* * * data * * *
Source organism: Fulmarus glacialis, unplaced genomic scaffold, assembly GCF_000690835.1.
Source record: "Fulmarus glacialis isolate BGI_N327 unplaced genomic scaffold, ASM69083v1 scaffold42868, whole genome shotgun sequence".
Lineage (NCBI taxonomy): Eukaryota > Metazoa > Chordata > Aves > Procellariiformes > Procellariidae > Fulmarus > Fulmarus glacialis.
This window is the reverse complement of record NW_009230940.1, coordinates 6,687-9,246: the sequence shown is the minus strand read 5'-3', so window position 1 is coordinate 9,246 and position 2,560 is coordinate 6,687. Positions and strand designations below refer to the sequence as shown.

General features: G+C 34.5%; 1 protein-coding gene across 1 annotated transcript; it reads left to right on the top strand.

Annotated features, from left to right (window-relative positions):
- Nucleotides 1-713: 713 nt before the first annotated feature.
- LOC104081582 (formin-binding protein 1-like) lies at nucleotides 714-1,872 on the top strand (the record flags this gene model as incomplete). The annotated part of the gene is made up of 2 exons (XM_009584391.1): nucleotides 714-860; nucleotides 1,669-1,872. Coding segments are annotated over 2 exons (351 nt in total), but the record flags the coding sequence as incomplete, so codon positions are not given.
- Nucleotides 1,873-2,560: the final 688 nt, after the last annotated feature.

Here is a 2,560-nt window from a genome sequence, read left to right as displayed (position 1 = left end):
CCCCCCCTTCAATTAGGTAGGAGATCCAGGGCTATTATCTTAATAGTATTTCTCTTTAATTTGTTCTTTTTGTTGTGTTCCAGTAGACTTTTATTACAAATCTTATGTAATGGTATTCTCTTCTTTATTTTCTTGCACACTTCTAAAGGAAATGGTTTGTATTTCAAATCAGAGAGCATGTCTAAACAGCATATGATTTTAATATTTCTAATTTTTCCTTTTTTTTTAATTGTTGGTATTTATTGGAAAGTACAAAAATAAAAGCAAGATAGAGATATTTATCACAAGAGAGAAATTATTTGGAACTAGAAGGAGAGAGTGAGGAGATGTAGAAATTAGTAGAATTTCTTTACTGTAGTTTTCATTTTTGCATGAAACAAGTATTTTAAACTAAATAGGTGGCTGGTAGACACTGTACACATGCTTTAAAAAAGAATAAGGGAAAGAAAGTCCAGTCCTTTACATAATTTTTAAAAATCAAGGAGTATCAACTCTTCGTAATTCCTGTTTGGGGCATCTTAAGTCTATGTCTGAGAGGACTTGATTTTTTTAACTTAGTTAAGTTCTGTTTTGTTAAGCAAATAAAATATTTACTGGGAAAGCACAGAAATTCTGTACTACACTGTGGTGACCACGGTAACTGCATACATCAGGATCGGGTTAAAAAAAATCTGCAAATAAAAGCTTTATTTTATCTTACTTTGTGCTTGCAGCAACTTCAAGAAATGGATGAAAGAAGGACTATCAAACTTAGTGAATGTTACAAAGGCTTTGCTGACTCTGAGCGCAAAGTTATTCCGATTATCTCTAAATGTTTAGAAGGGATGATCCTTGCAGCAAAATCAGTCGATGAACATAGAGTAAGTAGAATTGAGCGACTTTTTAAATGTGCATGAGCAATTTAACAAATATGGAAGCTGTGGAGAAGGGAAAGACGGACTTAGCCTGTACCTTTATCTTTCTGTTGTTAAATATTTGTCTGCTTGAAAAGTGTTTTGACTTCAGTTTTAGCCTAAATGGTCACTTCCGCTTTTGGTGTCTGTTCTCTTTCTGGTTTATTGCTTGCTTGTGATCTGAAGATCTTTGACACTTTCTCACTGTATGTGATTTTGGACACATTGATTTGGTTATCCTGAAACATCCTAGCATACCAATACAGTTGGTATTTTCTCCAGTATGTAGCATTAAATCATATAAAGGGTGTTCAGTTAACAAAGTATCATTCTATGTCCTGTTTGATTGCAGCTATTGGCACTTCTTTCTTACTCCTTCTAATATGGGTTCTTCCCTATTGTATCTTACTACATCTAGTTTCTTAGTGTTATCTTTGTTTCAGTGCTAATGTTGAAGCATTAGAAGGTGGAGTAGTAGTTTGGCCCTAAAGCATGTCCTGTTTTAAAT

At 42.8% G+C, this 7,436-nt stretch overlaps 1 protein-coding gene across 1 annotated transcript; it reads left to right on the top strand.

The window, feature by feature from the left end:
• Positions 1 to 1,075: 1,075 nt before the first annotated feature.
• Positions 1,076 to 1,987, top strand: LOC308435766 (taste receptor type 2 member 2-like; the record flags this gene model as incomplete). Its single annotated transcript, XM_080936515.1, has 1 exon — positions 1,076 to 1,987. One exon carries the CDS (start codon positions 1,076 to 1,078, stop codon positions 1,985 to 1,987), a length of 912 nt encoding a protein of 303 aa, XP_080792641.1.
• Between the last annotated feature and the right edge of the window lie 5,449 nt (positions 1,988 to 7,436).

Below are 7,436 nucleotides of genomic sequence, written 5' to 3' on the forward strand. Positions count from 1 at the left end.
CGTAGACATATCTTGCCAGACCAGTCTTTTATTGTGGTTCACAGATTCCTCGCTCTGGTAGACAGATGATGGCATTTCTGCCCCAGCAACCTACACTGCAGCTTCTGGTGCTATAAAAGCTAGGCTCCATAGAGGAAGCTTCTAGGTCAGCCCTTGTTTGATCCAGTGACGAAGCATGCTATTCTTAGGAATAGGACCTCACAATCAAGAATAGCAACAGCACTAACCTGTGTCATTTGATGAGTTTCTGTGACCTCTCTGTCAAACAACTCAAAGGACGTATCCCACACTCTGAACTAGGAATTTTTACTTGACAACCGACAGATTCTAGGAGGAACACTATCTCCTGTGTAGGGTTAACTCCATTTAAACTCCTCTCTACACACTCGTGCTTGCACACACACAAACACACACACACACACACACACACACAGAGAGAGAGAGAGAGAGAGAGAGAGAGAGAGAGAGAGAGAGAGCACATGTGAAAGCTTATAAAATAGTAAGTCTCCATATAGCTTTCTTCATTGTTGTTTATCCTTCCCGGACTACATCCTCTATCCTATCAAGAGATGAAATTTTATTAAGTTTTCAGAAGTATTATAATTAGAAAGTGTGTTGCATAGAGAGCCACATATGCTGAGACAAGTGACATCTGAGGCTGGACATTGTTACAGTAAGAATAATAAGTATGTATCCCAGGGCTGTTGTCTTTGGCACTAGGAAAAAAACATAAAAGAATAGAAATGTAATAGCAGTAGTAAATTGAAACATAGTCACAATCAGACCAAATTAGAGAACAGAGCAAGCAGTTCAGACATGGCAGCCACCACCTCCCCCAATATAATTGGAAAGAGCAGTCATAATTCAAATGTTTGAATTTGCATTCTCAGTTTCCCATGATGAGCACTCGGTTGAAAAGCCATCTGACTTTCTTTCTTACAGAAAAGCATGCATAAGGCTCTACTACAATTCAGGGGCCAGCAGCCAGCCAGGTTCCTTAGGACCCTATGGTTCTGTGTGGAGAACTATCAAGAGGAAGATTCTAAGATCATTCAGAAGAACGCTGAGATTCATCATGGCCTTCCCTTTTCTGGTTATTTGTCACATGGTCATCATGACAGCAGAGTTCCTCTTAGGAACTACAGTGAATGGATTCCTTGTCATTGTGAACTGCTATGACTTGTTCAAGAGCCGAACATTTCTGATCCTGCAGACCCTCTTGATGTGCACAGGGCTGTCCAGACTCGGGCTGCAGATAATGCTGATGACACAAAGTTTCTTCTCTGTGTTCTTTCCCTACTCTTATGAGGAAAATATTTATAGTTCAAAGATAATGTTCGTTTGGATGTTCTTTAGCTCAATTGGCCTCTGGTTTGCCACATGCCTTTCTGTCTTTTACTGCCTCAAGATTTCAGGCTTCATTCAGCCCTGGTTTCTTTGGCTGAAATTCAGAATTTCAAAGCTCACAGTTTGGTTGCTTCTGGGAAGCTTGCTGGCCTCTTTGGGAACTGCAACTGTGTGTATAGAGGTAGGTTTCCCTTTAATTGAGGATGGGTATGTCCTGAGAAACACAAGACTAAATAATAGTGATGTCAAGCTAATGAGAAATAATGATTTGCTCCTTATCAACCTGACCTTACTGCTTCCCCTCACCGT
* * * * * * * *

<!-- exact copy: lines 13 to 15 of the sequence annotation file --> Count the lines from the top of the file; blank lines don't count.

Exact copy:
The window, feature by feature from the left end:
• Positions 1 to 1,075: 1,075 nt before the first annotated feature.
• Positions 1,076 to 1,987, top strand: LOC308435766 (taste receptor type 2 member 2-like; the record flags this gene model as incomplete). Its single annotated transcript, XM_080936515.1, has 1 exon — positions 1,076 to 1,987. One exon carries the CDS (start codon positions 1,076 to 1,078, stop codon positions 1,985 to 1,987), a length of 912 nt encoding a protein of 303 aa, XP_080792641.1.